Holden turns up the heat
A potential secret weapon has been caught in camo in the high country
HOLDEN is on the road to recovery after posting a record $553 million loss for 2013 as sales fell to a 20-year low.
Eagle-eyed Carsguide readers have snapped Holden testing a secret new model likely to be added to its smallcar line-up.
The camouflaged car was spotted on the NSW and Victorian Alps by readers from both states.
It’s a re-nosed version of the Opel Corsa OPC hot hatch — which is yet to be released in Europe, thus the disguise.
Wearing Victorian numberplates and steered by Holden engineers, the hatch is understood to be here for development and validation work for the General Motors European division.
But Carsguide understands the testing also will give Holden engineers valuable time behind the wheel to recommend any changes for local conditions.
Last week Holden announced it was going to import the Cascada convertible, the medium-sized Insignia sedan and some three-door versions of the new Astra.
Holden also ended speculation about the future of its historic test track at Lang Lang — on which every Holden since 1958 has been developed — saying it would keep its sacred site to test future imports.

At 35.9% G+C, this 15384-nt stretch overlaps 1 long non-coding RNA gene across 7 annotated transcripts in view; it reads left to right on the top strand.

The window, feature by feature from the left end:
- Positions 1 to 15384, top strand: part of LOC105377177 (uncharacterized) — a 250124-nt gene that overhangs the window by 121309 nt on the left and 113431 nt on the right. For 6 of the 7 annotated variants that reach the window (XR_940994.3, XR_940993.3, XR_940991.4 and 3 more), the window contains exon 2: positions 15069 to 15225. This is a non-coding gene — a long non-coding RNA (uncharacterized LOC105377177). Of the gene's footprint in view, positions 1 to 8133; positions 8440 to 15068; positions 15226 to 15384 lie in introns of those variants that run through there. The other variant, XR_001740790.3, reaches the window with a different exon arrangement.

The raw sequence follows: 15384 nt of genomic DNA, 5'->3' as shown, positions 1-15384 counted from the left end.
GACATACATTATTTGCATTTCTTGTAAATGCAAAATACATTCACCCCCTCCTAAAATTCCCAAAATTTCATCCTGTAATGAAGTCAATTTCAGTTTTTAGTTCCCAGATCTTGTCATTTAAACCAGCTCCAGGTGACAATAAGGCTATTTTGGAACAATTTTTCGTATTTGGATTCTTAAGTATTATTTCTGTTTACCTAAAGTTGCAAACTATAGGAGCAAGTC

These photos show that General Motors is serious about keeping an engineering hub at Holden, and that it’s not afraid to venture on to public roads for real-world testing.
Holden is yet to announce whether the Corsa OPC will be introduced locally. However it would round out Holden’s range, as the Barina RS is more of a warm hatch than a true rival to the Ford Fiesta ST, Peugeot 208 GTI, Renault Clio RS and Volkswagen Polo GTI.
A more diverse model range is part of Holden’s ambitious plan to overtake Toyota as the No.1 brand by 2020.
Currently selling a little over half the tally of market leading Toyota, Holden last led the market 11 years ago. But the local company is now searching the General Motors world to boost its model range and rejuvenate showrooms.
High hopes: Opel Corsa OPC being tested in the Victorian Alps (above) and the current European version